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Communications Breakdown Between Trump, Democrats as Shutdown Enters a Second Week

President Donald Trump and Senate Minority Leader Chuck Schumer (D-NY)

WASHINGTON – Negotiations between President Donald Trump and Democrats are at a standstill as the government shutdown drags into its 10th day.

The president and Democratic leaders traded punches via Twitter, but that's about as far as the communications have gone.

"We've heard nothing. A negotiation by definition has to include both sides," White House counselor Kellyanne Conway told CNN's "State of the Union."

Meanwhile, US Customs and Border Protection (CBP) is facing scrutiny after a second Guatemalan child, 8-year-old Felipe Gomez Alonzo, died while in US custody.

The CBP calls the death "devastating" and says it's making changes to prevent future tragedies.

"Secretary (Kirstjen) Nielsen and I have directed that we do medical checks of children 17 and under as they come into our process," CBP Commissioner Kevin McAleenan told ABC News

He also defended the actions of border agents.

"In Felipe's case, it was actually a Border Patrol agent who noticed his symptoms and made the decision to take him and his father to the emergency room, where he had the treatment of doctors in Alma Gorda, New Mexico," said McAleenan.

Meanwhile, the president lays the blame for the shutdown at the feet of Democrats. But at least one Senate Republican says it's time to move past the blame game.

"Nobody wins in a shutdown. We all lose and we kind of look silly," said Sen. Richard Shelby (R-AL). 

"If we blame each other, this could last a long, long time," said Shelby. 

It isn't the longest shutdown in history, but it does affect the income of several hundred thousand federal employees. 

Sen. Lindsey Graham (R-SC) met with the president Sunday to pitch a solution he says will appeal to both parties.

"I know there's some Democrats out there who would be willing to provide money for wall/border security if we could deal with a DACA (Deferred Action for Childhood Arrivals) population," said Graham.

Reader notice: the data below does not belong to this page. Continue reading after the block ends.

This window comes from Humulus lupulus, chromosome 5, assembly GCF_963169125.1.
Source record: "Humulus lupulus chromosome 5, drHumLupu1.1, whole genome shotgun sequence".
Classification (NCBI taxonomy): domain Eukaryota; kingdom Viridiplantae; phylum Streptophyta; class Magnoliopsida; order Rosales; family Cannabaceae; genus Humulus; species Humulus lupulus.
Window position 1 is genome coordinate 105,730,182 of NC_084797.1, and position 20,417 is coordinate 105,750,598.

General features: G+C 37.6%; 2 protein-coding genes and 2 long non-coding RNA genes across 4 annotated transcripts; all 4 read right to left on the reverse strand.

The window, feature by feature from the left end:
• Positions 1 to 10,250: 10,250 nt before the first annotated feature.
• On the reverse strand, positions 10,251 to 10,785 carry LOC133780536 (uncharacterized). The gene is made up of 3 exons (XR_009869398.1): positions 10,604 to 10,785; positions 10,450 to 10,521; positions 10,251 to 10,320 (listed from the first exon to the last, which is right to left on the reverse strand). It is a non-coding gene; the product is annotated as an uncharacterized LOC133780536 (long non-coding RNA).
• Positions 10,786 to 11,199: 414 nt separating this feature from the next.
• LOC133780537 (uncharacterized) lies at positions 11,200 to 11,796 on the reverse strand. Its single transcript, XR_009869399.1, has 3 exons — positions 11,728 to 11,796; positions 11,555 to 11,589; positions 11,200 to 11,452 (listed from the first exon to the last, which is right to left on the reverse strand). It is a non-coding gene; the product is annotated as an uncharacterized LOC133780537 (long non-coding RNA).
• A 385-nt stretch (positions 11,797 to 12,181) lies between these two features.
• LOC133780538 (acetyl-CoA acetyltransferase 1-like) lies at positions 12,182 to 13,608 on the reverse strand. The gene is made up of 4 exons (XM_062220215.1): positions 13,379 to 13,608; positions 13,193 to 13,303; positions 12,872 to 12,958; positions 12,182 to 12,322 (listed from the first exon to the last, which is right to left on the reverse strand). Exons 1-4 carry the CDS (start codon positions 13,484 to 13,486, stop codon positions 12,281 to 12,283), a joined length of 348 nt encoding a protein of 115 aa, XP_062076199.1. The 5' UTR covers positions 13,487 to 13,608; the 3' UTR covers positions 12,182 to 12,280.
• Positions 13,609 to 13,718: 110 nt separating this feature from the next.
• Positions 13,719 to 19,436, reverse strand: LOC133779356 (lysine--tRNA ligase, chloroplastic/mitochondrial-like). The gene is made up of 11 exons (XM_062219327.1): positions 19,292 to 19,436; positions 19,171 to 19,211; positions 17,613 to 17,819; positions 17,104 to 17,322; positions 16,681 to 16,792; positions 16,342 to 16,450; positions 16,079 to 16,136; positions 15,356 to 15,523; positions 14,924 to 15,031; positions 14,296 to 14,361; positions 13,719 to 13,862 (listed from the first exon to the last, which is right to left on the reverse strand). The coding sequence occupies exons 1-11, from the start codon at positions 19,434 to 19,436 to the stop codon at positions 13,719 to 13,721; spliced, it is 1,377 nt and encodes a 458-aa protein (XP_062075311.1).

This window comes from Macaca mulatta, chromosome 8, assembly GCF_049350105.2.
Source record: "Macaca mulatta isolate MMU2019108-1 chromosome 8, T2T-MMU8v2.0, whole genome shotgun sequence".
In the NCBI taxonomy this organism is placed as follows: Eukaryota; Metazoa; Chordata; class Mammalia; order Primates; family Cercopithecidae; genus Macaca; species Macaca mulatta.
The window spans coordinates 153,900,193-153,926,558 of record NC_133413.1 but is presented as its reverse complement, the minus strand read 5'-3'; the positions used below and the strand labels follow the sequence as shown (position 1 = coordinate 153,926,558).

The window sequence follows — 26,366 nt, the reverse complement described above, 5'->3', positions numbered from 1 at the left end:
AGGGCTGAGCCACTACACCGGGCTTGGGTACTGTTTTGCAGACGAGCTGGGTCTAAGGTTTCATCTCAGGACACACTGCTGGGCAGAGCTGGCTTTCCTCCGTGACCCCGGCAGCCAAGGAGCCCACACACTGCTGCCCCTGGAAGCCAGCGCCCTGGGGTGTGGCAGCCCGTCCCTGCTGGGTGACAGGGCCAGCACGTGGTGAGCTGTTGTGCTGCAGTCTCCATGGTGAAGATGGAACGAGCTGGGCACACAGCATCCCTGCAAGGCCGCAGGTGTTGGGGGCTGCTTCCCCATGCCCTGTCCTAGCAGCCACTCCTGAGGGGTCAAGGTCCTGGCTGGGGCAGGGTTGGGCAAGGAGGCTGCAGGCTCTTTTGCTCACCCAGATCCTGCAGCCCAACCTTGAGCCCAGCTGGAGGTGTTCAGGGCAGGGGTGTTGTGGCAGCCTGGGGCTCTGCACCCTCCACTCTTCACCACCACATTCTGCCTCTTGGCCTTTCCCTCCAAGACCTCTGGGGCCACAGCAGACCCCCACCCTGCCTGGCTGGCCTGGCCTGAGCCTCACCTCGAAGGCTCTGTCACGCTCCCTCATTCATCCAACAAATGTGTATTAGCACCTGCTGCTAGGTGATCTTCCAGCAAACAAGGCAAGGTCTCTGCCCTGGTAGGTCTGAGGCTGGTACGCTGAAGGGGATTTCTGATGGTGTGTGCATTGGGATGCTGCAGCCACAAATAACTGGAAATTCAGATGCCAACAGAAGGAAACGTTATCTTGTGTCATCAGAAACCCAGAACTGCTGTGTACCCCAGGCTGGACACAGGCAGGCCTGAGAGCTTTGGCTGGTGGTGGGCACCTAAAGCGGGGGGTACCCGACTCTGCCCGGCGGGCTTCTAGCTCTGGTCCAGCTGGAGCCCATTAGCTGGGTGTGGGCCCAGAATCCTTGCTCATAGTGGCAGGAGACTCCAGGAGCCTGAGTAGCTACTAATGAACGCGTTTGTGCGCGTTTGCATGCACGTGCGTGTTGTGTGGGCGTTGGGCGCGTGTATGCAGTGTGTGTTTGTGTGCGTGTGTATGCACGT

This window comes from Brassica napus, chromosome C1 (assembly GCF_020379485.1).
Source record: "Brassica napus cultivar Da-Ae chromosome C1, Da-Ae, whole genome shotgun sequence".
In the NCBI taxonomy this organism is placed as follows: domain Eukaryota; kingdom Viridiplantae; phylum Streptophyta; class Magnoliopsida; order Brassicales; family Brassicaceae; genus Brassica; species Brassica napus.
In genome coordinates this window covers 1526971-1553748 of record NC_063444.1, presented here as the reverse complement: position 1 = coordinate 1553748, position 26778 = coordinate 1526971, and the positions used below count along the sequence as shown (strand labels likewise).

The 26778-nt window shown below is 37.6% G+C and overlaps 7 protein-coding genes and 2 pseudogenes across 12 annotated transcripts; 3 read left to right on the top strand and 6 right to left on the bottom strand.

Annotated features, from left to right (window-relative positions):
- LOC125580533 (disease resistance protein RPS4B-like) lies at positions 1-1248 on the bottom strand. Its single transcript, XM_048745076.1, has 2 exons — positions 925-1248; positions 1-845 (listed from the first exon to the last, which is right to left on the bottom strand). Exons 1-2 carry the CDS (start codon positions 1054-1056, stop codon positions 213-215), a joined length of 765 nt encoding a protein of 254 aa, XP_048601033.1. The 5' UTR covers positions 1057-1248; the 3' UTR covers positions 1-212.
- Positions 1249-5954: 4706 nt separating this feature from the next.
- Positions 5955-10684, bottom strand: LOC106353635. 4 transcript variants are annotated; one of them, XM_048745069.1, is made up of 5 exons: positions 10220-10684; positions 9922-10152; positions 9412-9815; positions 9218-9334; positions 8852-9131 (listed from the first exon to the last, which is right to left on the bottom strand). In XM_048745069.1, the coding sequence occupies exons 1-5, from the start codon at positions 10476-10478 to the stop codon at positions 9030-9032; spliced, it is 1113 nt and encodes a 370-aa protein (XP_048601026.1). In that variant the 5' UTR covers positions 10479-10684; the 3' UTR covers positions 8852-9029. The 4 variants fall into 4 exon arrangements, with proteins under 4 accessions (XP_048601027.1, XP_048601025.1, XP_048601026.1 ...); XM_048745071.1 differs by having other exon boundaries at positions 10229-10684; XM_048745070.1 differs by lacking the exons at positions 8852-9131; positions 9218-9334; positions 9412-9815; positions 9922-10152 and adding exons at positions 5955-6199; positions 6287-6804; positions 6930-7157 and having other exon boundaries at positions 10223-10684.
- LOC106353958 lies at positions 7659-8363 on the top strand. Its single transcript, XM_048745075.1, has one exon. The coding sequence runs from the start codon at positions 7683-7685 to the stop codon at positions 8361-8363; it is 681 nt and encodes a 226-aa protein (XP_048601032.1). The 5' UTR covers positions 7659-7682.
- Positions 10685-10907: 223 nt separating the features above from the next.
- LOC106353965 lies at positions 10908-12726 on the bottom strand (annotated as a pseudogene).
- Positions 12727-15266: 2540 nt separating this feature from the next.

His plan would give $5 billion for the border wall in exchange for renewable work permits for Dreamers. 

Meanwhile, then there are discrepancies over that word 'wall.' The president recently tweeted a picture of steel slats.

In an interview with LA Times, outgoing Chief of Staff John Kelly suggested the administration had moved away from the idea of a "concrete" wall early on. 

"The president still says 'wall' — oftentimes frankly he'll say 'barrier' or 'fencing'; now he's tended toward steel slats," Kelly told the Times. "But we left a solid concrete wall early on in the administration when we asked people what they needed and where they needed it."

Democrats are reminding the president he campaigned on a wall – one that Mexico would pay for.

"He's trying to extract $5 billion from the American taxpayer to pay for something that clearly would be ineffective. We'll look at whatever agreements he ultimately presents, but that is not a credible proposed solution," said Congressman Hakeem Jeffries (D-NY).

Meanwhile, McAleenan suggests a solution comes from a multi-faceted approach, including humanitarian efforts in Central America, technology and a barrier wall.

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